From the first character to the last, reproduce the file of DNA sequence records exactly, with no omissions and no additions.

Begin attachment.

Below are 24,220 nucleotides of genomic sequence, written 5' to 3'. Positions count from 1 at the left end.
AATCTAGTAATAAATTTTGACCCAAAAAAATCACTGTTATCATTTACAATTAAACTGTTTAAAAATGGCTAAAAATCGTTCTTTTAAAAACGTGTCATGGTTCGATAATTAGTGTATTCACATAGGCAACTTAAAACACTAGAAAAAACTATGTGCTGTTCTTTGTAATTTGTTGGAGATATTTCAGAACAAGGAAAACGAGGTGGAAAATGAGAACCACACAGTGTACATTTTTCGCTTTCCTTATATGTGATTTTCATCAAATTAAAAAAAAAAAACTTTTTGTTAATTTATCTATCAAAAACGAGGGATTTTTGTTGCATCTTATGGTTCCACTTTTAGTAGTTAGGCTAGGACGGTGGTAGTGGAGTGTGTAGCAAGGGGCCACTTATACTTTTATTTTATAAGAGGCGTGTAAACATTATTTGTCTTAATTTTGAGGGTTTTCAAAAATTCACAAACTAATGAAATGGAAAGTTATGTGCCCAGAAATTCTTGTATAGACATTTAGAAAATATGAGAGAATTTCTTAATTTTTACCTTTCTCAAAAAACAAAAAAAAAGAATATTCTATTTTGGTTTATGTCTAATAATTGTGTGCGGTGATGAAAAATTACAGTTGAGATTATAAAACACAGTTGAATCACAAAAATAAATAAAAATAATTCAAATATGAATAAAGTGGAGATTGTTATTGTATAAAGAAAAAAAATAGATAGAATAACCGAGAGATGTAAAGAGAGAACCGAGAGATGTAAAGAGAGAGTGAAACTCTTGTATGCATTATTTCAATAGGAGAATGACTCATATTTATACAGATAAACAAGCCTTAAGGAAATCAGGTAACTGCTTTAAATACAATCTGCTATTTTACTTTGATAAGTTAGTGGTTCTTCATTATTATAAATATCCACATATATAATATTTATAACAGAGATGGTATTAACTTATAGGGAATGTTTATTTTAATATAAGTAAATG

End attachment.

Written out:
Below are 24,220 nucleotides of genomic sequence, written 5' to 3'. Positions count from 1 at the left end.
AATCTAGTAATAAATTTTGACCCAAAAAAATCACTGTTATCATTTACAATTAAACTGTTTAAAAATGGCTAAAAATCGTTCTTTTAAAAACGTGTCATGGTTCGATAATTAGTGTATTCACATAGGCAACTTAAAACACTAGAAAAAACTATGTGCTGTTCTTTGTAATTTGTTGGAGATATTTCAGAACAAGGAAAACGAGGTGGAAAATGAGAACCACACAGTGTACATTTTTCGCTTTCCTTATATGTGATTTTCATCAAATTAAAAAAAAAAAACTTTTTGTTAATTTATCTATCAAAAACGAGGGATTTTTGTTGCATCTTATGGTTCCACTTTTAGTAGTTAGGCTAGGACGGTGGTAGTGGAGTGTGTAGCAAGGGGCCACTTATACTTTTATTTTATAAGAGGCGTGTAAACATTATTTGTCTTAATTTTGAGGGTTTTCAAAAATTCACAAACTAATGAAATGGAAAGTTATGTGCCCAGAAATTCTTGTATAGACATTTAGAAAATATGAGAGAATTTCTTAATTTTTACCTTTCTCAAAAAACAAAAAAAAAGAATATTCTATTTTGGTTTATGTCTAATAATTGTGTGCGGTGATGAAAAATTACAGTTGAGATTATAAAACACAGTTGAATCACAAAAATAAATAAAAATAATTCAAATATGAATAAAGTGGAGATTGTTATTGTATAAAGAAAAAAAATAGATAGAATAACCGAGAGATGTAAAGAGAGAACCGAGAGATGTAAAGAGAGAGTGAAACTCTTGTATGCATTATTTCAATAGGAGAATGACTCATATTTATACAGATAAACAAGCCTTAAGGAAATCAGGTAACTGCTTTAAATACAATCTGCTATTTTACTTTGATAAGTTAGTGGTTCTTCATTATTATAAATATCCACATATATAATATTTATAACAGAGATGGTATTAACTTATAGGGAATGTTTATTTTAATATAAGTAAATG